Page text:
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Make Way for Female Nepalese Trekking Guides

In many rural areas of Nepal, women and girls are at risk for experiencing discrimination and violence due to patriarchal norms and a lack of support and guidance from family and the community. It was only in 2007 that women under the age of 35 could apply for a passport without their father’s or husband’s permission, but many “male guardianship” rules are still in place. Success for Nepalese women relies heavily on the hearts of the men in their lives.

For sisters Lucky, Nicky, and Dicky Chhetri, the opportunities that they have been able to pursue can be credited to their father, who gave them the support and freedom to choose their own path. He also instilled in them a strong desire to care for the less privileged.

In 1993, the three women were running a restaurant and lodge in Pokhara, a popular tourist destination in Nepal due to its proximity to Himalayan hiking trails. They met women from all over the world, many who shared their bad experiences with the sisters about male hiking guides. These stories inspired the women to do something that was very rare in Nepal: become hiking and trekking guides.

In Nepal, it is extremely difficult for women to become guides, although guiding has been the most popular and sought after profession in the country since exploration of the mountains began in the early 1900s. Years need to be dedicated to learning the craft, and secrets and skills of the trade are usually only passed from father to son. However, the Chhetri sisters had their father on their side, and in 1994, they started the NGO 3 Sisters Adventure Trekking, a women’s trekking guide service.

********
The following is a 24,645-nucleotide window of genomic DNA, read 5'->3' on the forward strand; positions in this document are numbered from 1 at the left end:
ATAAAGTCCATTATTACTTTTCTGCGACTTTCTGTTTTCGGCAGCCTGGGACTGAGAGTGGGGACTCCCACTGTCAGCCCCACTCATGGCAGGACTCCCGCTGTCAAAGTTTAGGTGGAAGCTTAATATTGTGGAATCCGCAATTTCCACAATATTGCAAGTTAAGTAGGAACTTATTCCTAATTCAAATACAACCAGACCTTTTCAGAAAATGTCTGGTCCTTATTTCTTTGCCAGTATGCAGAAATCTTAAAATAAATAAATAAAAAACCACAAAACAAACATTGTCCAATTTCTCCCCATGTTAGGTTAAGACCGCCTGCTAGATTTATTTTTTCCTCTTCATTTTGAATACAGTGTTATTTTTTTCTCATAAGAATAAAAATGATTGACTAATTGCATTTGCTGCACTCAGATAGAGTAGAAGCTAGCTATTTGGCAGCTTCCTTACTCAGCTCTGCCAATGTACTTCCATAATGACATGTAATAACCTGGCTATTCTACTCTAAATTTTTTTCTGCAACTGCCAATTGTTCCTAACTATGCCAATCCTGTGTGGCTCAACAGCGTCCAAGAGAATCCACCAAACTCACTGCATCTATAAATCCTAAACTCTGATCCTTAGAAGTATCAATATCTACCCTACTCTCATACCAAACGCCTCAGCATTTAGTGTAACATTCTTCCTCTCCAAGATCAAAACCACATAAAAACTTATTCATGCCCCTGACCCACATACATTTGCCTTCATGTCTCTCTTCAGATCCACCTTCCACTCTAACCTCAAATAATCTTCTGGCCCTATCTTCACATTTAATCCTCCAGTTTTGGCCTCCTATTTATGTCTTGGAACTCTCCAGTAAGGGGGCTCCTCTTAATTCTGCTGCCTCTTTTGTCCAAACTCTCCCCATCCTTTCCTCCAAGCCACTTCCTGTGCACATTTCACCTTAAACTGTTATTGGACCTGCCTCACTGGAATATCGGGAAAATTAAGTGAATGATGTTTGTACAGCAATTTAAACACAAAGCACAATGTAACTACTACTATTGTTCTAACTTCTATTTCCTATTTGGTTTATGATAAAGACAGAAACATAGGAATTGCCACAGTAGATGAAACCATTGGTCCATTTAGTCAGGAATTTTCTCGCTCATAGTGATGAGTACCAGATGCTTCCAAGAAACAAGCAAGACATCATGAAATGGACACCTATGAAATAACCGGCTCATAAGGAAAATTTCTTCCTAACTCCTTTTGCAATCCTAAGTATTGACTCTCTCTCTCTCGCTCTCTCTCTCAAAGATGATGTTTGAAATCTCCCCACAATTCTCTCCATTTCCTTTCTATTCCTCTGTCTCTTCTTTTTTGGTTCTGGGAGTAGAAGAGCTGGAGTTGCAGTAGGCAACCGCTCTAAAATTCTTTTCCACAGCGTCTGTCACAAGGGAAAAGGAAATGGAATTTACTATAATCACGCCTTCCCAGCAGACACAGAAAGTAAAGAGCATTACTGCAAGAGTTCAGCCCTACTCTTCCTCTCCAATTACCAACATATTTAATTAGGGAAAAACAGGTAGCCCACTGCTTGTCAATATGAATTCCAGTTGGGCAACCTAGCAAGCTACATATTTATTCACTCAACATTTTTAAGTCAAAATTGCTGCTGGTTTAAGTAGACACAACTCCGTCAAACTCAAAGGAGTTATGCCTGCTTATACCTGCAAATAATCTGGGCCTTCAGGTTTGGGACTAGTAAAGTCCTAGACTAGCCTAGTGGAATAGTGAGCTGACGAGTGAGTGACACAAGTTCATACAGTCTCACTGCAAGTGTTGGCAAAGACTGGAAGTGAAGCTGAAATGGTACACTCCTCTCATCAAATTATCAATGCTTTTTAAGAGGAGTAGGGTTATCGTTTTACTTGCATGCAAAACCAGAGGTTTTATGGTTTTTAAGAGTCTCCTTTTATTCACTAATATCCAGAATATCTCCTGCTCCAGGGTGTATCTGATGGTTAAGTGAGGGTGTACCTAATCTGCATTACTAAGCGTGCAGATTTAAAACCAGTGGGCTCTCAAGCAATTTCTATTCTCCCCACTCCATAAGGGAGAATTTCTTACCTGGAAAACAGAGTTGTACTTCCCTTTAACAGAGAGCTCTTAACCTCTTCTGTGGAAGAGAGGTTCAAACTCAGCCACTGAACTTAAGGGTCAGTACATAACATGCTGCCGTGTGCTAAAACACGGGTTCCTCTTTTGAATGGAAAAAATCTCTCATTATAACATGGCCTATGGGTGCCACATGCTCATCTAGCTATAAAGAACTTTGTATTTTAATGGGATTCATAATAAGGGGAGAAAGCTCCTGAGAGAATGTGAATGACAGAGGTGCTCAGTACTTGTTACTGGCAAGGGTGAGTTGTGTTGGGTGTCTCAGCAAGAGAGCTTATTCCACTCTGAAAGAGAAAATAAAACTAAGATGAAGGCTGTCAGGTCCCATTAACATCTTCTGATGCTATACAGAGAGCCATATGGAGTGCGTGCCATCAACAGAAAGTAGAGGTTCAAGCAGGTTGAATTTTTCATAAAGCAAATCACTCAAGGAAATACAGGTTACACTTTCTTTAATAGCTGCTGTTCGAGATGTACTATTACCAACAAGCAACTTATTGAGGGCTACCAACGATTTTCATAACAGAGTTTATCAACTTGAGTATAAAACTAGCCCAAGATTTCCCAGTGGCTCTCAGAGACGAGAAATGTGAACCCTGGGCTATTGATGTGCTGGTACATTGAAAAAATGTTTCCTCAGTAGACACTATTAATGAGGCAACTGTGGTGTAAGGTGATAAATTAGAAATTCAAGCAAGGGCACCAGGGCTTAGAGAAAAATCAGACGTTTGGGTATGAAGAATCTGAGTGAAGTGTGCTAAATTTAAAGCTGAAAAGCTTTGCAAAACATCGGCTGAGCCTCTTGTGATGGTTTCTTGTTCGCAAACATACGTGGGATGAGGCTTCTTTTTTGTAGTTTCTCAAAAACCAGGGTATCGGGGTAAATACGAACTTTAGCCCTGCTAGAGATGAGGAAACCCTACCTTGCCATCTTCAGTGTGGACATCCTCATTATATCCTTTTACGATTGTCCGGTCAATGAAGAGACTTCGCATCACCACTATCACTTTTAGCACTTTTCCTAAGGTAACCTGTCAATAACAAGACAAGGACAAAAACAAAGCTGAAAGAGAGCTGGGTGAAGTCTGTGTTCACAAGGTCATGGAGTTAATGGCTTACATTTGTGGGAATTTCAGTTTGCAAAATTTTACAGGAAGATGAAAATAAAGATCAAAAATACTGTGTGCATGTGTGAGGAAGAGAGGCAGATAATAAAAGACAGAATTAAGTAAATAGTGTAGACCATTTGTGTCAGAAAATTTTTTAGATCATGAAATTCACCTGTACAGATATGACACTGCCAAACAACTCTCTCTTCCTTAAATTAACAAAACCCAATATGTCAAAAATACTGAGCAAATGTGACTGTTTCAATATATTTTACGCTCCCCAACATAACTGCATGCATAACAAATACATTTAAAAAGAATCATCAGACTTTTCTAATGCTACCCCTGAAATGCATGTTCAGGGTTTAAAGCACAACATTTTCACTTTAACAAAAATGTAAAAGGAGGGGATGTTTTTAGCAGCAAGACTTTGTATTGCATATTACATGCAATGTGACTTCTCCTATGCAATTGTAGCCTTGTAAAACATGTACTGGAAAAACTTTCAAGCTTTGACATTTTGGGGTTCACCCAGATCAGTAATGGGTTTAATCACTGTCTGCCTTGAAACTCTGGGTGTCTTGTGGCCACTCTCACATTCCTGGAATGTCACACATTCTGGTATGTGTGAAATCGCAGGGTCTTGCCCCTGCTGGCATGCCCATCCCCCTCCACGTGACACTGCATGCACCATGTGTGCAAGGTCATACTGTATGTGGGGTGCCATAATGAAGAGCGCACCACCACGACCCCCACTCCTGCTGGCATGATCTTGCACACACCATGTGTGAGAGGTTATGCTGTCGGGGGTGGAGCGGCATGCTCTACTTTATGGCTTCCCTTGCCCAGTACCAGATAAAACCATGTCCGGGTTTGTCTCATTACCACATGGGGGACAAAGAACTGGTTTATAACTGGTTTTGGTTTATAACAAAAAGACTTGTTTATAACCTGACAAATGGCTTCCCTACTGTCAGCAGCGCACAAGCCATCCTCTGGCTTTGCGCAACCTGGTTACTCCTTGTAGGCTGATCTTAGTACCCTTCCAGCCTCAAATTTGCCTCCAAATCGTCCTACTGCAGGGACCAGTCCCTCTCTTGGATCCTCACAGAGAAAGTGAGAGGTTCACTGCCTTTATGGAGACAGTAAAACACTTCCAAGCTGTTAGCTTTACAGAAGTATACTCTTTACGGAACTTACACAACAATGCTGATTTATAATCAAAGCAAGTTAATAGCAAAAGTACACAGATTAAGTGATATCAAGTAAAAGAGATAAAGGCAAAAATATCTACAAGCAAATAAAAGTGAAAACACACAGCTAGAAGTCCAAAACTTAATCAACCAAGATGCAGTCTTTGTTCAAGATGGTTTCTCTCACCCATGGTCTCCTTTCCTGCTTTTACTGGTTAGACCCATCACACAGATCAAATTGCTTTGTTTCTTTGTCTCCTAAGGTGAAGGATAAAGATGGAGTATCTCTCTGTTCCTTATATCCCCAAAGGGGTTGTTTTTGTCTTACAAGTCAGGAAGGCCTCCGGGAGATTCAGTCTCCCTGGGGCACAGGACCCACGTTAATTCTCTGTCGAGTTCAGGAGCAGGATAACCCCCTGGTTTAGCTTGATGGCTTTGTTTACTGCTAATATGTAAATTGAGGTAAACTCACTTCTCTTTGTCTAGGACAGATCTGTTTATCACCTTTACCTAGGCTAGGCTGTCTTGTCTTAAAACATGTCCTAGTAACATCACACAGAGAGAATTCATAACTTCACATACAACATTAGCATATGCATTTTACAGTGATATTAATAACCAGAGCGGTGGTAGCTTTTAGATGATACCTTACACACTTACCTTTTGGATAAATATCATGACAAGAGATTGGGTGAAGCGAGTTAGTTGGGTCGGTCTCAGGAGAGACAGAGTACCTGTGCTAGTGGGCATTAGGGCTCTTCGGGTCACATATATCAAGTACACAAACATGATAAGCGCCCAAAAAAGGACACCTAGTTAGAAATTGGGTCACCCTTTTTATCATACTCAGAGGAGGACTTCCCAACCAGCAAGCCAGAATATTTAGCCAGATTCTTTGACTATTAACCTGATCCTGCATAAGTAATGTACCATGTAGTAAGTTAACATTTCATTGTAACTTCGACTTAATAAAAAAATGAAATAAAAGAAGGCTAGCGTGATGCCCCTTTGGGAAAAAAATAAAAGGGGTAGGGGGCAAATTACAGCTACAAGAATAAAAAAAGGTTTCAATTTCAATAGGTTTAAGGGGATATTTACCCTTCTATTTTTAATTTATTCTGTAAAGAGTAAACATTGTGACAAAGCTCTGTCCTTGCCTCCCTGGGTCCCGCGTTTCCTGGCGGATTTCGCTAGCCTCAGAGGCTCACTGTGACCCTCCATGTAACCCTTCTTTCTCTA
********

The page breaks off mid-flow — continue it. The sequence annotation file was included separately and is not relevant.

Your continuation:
The organization offers a training program to women so that they may learn the necessary skills to become a trekking and hiking guide in the Himalayas, including education, training, English classes, leadership skills, and ultimately independence. Since 1994, over 2,000 women have completed the program, and many have gone on to become guides.

“Whether or not these women go on to become a guide, we feel it is a seed planted for them and future generations. We demonstrate that women are mentally, physically and emotionally as strong as men,” Lucky said.

This empowerment is what professional snowboarder Halina Boyd wishes to capture and inspire the world with in her film Bato, which is Nepalese for “women’s path.” Bato will tell the story of the 3 Sisters Organization and the first generation female mountain guides who run it as they guide Boyd into the Annapurna Sanctuary and Lang Tang Valley to snowboard.

Filming for the documentary will begin in March, although Boyd has already been led for 5 days and 50 miles to the Annapurna base camp by the all-female guiding service. In March, however, she will finally fulfill her lifelong dream of snowboarding the Himalayan mountain range.

Bato will be more than just a documentation of Boyd accomplishing her own goals: it will be a beacon of hope for Nepalese women who feel trapped by patriarchal restrictions. The film will hopefully encourage these women to become self-supportive and independent, regardless of whether they pursue guiding or not.

“Women’s empowerment is human empowerment,” said Boyd. “It creates a ripple effect–starting with one woman, it is passed along to her children, her family and her community. It’s a contagious effect and I hope Bato helps creates those ripples.”

These three sisters are great examples of women who, with the support from their family and community, were able to create a program that helps women and the community.

Featured Image by Lenny K Photography on Flickr

Attribution 2.0 Generic (CC BY 2.0)

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